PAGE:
and sell the merchandise to the consumers. “It was fun,” Turchi said. “We were taught to believe it was something special to work there.”

Turchi liked retail and even considered a career in the field but decided instead to go to law school. Today, Turchi is the assistant dean at Indiana University Maurer School of Law.

turchi Turchi

His book chronicles the history of the iconic Indiana department store from 1872 to 2006. Turchi researched and wrote for five years, spending most of his Saturdays at the Indiana Historical Society going through company documents and photos. He also tracked down former employees and executives, recording their memories of working at Ayres.

His effort recently won first place in the Midwest Regional Interest: Text category of the 23rd annual Midwest Books Awards.

Turchi credits his legal training with helping him write nonfiction. He was meticulous in his research, working to understand the facts so he could give an accurate recounting of the store’s history. Proof of his attention to detail is apparent in the final manuscript’s roughly 1,000 footnotes.

Undoubtedly, Mrs. Fogarty would be proud.

Among the tombstones

Jessica Tucker Ballard loves to know where the bodies are buried.

il-jessica-ballard03-15col.jpg Jessica Tucker Ballard, clerk in the Indiana Court of Appeals, indulges her love of history by visiting cemeteries with her family. (IL Photo/ Perry Reichanadter)

As a youngster growing up on the eastside of Indianapolis, the clerk in the Indiana Court of Appeals spent time sleuthing in cemeteries with her mother. She still explores gravesites with her mother, visits family tombstones with her grandmother and is introducing her 4-year-old daughter to the family tradition.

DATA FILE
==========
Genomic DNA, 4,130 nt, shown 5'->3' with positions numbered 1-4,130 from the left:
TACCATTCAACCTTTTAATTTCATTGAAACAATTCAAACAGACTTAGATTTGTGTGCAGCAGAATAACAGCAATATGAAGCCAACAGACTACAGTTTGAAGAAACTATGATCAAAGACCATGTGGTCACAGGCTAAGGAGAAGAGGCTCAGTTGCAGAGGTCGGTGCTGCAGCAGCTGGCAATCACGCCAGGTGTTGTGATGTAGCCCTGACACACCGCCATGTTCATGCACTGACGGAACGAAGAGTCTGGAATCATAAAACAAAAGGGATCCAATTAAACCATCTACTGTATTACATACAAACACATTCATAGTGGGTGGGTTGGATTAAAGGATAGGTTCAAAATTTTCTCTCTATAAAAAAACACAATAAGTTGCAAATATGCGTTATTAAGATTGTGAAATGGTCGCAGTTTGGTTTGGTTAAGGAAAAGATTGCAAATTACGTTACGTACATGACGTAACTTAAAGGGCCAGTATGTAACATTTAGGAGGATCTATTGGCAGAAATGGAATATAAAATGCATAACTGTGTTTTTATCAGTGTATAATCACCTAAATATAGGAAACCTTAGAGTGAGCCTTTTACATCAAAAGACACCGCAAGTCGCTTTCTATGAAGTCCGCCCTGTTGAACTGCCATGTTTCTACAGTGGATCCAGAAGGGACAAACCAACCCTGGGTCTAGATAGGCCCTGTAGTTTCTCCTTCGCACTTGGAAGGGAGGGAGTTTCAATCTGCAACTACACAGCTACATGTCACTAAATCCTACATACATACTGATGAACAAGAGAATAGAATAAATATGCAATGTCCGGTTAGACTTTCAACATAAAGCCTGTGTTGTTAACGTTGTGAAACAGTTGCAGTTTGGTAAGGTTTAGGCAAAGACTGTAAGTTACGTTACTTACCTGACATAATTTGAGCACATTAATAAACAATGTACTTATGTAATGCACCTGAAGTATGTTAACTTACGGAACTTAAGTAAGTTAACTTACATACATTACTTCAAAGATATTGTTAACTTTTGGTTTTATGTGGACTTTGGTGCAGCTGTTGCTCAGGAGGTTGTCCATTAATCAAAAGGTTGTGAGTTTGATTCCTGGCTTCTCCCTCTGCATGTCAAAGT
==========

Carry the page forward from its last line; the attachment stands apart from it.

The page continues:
Ballard wants to know who lies beneath the fancy headstones, where they came from and what they did.

She has turned that wonderment into a full-time hobby. Ballard describes herself as an attorney by day and amateur historian by night. She writes blog posts for “Historic Indianapolis.” Currently, she has turned her attention to old advertisements.

Recently, she wrote about an entry from 1823 that advertised the legal services of attorney Obed Foote. The ad specifically states he would not handle any business “under the denomination of pettifogging,” a term used in the past for unethical, dishonest or petty legal business.

“I think that ad for me is absolutely hilarious,” Ballard said. “That’s the law nerd in me coming out.”

Growing up, her family spent time touring the Abraham Lincoln memorial sites around the state and wandering through museums. Researching history gives her the opportunity to learn something new, oftentimes about the places and businesses she became familiar with as a child.

She spends a couple of hours at night researching her subjects online. The discovery sometimes becomes so intriguing she stays up long past her bedtime.

“To me, it doesn’t seem like work or anything,” Ballard said. “That is having fun.”

Under the marquee

Listening to Fort Wayne attorney Stan Hood talk about the history of movies is more enthralling than many of the motion pictures that are shown on the silver screen.

Forget the dazzling starlets and rugged leading men. Hood knows movie theaters.

He can talk about how the 1903 film, “The Great Train Robbery,” was the first successful movie because it told a story where previous motion pictures were clips of moving locomotives or newsreels. Then he will delve into the rise of the nickelodeons, the introduction of popcorn and candy into the theaters, double features and air conditioning.

More than bricks, mortar and celluloid, Hood detailed how important movies were in the decades before television. By studying what happened under the marquee, he said, we can learn about American life in general.

He started researching the history of movie theaters in Fort Wayne in 1997, the 100-year anniversary of the first showing of a motion picture in the city. Initially, Hood would spend a couple of hours at the public library each night after work, but with retirement in 2007, he has accelerated his pace.